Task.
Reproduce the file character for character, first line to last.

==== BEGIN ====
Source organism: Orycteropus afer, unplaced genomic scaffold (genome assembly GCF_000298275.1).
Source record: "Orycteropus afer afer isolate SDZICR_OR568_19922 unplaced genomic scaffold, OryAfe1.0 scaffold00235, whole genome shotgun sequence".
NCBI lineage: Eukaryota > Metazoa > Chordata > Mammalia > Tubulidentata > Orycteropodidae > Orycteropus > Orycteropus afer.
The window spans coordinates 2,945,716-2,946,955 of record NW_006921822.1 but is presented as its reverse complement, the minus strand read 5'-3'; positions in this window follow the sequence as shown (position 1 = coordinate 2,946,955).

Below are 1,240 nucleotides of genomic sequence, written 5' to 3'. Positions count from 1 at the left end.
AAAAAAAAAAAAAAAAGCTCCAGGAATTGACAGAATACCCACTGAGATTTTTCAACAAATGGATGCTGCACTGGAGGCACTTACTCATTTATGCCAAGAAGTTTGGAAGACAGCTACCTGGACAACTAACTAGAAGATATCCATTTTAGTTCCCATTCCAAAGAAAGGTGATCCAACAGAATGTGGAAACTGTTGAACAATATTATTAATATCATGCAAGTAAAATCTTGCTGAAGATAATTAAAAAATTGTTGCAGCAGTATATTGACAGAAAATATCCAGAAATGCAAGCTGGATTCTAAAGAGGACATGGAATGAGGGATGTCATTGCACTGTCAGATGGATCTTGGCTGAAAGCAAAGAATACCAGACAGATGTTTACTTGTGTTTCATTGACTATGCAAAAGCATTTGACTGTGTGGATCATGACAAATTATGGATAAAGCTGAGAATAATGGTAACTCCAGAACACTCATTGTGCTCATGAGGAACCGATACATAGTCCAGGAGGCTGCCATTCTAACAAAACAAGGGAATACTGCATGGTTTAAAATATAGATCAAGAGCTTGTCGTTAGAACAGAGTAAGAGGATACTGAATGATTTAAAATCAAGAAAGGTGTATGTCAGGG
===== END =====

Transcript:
Source organism: Orycteropus afer, unplaced genomic scaffold (genome assembly GCF_000298275.1).
Source record: "Orycteropus afer afer isolate SDZICR_OR568_19922 unplaced genomic scaffold, OryAfe1.0 scaffold00235, whole genome shotgun sequence".
NCBI lineage: Eukaryota > Metazoa > Chordata > Mammalia > Tubulidentata > Orycteropodidae > Orycteropus > Orycteropus afer.
The window spans coordinates 2,945,716-2,946,955 of record NW_006921822.1 but is presented as its reverse complement, the minus strand read 5'-3'; positions in this window follow the sequence as shown (position 1 = coordinate 2,946,955).

Below are 1,240 nucleotides of genomic sequence, written 5' to 3'. Positions count from 1 at the left end.
AAAAAAAAAAAAAAAAGCTCCAGGAATTGACAGAATACCCACTGAGATTTTTCAACAAATGGATGCTGCACTGGAGGCACTTACTCATTTATGCCAAGAAGTTTGGAAGACAGCTACCTGGACAACTAACTAGAAGATATCCATTTTAGTTCCCATTCCAAAGAAAGGTGATCCAACAGAATGTGGAAACTGTTGAACAATATTATTAATATCATGCAAGTAAAATCTTGCTGAAGATAATTAAAAAATTGTTGCAGCAGTATATTGACAGAAAATATCCAGAAATGCAAGCTGGATTCTAAAGAGGACATGGAATGAGGGATGTCATTGCACTGTCAGATGGATCTTGGCTGAAAGCAAAGAATACCAGACAGATGTTTACTTGTGTTTCATTGACTATGCAAAAGCATTTGACTGTGTGGATCATGACAAATTATGGATAAAGCTGAGAATAATGGTAACTCCAGAACACTCATTGTGCTCATGAGGAACCGATACATAGTCCAGGAGGCTGCCATTCTAACAAAACAAGGGAATACTGCATGGTTTAAAATATAGATCAAGAGCTTGTCGTTAGAACAGAGTAAGAGGATACTGAATGATTTAAAATCAAGAAAGGTGTATGTCAGGG